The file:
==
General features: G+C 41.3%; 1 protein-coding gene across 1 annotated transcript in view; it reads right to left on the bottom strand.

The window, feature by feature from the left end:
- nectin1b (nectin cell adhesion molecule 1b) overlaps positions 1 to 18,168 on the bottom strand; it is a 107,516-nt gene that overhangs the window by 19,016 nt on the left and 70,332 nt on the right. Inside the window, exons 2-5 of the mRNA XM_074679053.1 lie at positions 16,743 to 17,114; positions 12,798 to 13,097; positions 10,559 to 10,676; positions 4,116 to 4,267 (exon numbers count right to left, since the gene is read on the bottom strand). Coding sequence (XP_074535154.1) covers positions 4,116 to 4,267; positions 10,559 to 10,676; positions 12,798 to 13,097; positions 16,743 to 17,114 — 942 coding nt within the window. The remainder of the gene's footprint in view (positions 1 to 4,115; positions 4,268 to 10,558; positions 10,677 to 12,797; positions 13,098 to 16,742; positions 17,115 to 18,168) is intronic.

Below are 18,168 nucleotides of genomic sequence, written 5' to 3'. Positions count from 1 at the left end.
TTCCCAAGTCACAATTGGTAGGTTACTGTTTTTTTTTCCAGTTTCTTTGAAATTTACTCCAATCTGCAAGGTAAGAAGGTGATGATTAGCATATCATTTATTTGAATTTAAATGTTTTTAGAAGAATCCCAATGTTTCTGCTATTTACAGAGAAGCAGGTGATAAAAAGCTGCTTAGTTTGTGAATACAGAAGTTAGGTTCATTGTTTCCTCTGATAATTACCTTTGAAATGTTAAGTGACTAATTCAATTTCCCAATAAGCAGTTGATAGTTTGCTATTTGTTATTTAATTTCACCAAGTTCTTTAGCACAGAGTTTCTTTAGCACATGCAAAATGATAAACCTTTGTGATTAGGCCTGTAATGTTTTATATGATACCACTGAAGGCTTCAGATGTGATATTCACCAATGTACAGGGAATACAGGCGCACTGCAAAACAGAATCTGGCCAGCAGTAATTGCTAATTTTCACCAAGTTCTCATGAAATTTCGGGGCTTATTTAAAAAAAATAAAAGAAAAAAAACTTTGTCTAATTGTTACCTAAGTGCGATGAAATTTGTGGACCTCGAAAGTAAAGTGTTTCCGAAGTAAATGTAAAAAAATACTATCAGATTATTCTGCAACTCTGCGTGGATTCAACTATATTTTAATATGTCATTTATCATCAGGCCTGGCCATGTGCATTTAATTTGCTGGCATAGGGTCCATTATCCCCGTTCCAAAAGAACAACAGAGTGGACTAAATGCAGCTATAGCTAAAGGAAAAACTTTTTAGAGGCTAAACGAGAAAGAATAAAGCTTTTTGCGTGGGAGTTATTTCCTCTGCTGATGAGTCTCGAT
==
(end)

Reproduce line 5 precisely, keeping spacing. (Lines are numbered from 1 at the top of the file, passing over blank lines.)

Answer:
TTCCCAAGTCACAATTGGTAGGTTACTGTTTTTTTTTCCAGTTTCTTTGAAATTTACTCCAATCTGCAAGGTAAGAAGGTGATGATTAGCATATCATTTATTTGAATTTAAATGTTTTTAGAAGAATCCCAATGTTTCTGCTATTTACAGAGAAGCAGGTGATAAAAAGCTGCTTAGTTTGTGAATACAGAAGTTAGGTTCATTGTTTCCTCTGATAATTACCTTTGAAATGTTAAGTGACTAATTCAATTTCCCAATAAGCAGTTGATAGTTTGCTATTTGTTATTTAATTTCACCAAGTTCTTTAGCACAGAGTTTCTTTAGCACATGCAAAATGATAAACCTTTGTGATTAGGCCTGTAATGTTTTATATGATACCACTGAAGGCTTCAGATGTGATATTCACCAATGTACAGGGAATACAGGCGCACTGCAAAACAGAATCTGGCCAGCAGTAATTGCTAATTTTCACCAAGTTCTCATGAAATTTCGGGGCTTATTTAAAAAAAATAAAAGAAAAAAAACTTTGTCTAATTGTTACCTAAGTGCGATGAAATTTGTGGACCTCGAAAGTAAAGTGTTTCCGAAGTAAATGTAAAAAAATACTATCAGATTATTCTGCAACTCTGCGTGGATTCAACTATATTTTAATATGTCATTTATCATCAGGCCTGGCCATGTGCATTTAATTTGCTGGCATAGGGTCCATTATCCCCGTTCCAAAAGAACAACAGAGTGGACTAAATGCAGCTATAGCTAAAGGAAAAACTTTTTAGAGGCTAAACGAGAAAGAATAAAGCTTTTTGCGTGGGAGTTATTTCCTCTGCTGATGAGTCTCGAT